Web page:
Chinese Human Rights Activist Sentenced to Eight Years for ‘Subverting State Power’

Wu Gan, Ultra Vulgar Butcher

Wu Gan, a Chinese human rights activist who blogs under the pen name ‘Super Vulgar Butcher,’ was given an eight-year jail sentence for “subverting state power” on Tuesday.

“The court found that the defendant Wu Gan became dissatisfied with the existing political system. Wu Gan has long used information networks to spread a great deal of rhetoric and to attack state power and the system established by the constitution,” read the verdict.

As the lengthy jail sentence makes clear, all of that is illegal in China, but the Western world (mostly) considers it constitutionally-protected free speech. Granted, he might have gotten in a bit of trouble in some quarters for posing with knives and promising to “slaughter” corrupt officials like pigs, even though his nom de plume makes it clear posturing as a “butcher” of corruption is part of his public persona.

Wu defiantly described his jail sentence as a “lofty honor” bestowed upon him by the Chinese Communist Party and vowed to appeal the sentence.

The UK Guardian notes that Christmas-week verdicts are a “common tactic for Chinese courts when sentencing high-profile dissidents,” mentioning the late Nobel laureate Liu Xiaobo as another example.

Wu has been cooling his heels in prison for two years while his trial crept forward. He was first charged with “subversion of state power” and plotting to “overthrow the socialist system” a year ago. Wu maintains his activities are intended to protect the basic human rights of Chinese citizens and purge corrupt influences from the government.

Officials grew particularly angry at his penchant for turning trials into public spectacles when he thought human rights advocates were being punished unfairly, or officials were allowed to get away with abusing ordinary citizens.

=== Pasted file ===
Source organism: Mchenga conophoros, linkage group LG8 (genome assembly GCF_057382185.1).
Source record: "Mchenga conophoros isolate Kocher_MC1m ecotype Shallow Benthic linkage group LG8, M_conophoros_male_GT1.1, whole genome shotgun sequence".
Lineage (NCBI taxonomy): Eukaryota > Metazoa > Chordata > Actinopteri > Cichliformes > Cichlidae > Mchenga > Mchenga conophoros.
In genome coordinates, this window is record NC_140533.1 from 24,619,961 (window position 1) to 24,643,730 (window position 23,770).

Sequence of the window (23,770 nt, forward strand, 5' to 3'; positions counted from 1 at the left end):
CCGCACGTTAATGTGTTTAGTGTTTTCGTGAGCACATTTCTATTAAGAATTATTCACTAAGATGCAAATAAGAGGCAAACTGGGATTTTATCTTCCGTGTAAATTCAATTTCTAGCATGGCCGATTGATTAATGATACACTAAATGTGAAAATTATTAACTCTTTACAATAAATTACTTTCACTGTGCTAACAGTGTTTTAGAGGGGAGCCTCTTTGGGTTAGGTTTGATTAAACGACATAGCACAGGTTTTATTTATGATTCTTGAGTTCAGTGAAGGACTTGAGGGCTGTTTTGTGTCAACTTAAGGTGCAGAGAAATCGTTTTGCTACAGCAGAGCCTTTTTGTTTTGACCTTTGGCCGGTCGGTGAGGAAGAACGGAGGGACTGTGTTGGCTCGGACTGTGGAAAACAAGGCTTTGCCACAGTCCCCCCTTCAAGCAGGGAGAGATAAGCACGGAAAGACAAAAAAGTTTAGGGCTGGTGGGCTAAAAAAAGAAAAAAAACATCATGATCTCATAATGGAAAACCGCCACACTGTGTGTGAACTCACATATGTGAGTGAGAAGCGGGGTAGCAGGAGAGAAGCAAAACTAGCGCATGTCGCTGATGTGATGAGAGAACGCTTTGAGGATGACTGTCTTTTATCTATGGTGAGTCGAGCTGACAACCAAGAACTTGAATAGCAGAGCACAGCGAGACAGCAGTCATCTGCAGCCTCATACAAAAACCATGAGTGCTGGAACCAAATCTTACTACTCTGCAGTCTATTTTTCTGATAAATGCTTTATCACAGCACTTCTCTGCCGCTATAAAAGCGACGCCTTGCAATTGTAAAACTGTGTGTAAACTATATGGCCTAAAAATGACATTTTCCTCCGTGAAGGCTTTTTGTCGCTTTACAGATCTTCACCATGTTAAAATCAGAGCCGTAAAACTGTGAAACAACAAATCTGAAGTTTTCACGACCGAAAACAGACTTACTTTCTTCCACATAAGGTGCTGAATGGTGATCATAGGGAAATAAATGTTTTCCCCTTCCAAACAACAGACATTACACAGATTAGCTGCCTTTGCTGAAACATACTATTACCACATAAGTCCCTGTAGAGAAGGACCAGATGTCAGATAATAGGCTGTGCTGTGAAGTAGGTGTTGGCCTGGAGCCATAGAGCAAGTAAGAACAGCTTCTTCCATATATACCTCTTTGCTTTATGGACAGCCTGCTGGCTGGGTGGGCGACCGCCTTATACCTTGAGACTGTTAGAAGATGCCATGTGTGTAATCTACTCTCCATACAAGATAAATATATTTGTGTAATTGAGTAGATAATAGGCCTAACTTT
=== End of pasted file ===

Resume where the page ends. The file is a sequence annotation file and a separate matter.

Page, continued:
Among other adventures, he exposed “black jails” where dissidents were banished by the Chinese government, spoke up for victims of “forced demolition” – i.e. the government seizing your property and blowing up your house while you’re busy complaining about the pittance of a settlement they offered you – and highlighted the persecution of activists, including his own father. One of his early cases involved defending a young woman who was charged with murder for using a knife to defend herself from an official who sexually assaulted her.

“Mr. Wu took up the causes of those he saw as victims of state power, including the case of a rape victim who had killed her assailant, a Communist Party official, by stabbing him with a fruit knife. He also fought for justice on behalf of four men who claimed that they had been wrongfully jailed for murder,” the BBC adds.

Wu loved to bring attention to his causes by publicly humiliating corrupt officials, Photoshopping their heads onto fat pig bodies and portraying them with Hitler mustaches.

“I will be convicted not because I am really guilty, but because of my refusal to accept a government-appointed lawyer, plead guilty in a televised propaganda confession, and for exposing torture, mistreatment and violence and prosecutorial misconduct,” Wu said in a statement before his trial.

The New York Times suggests Wu’s prison sentence “underlined how under President Xi Jinping, determined activists like Mr. Wu, who once survived at the edges of official tolerance, have come under concerted attack from the police, prosecutors, and courts, with the state news media often acting as a cheerleader.”

The Chinese government claimed the trial involved “state secrets” as an excuse for restricting access and deploying an exceptionally heavy security presence seemingly intended to intimidate foreign observers and human-rights activists.


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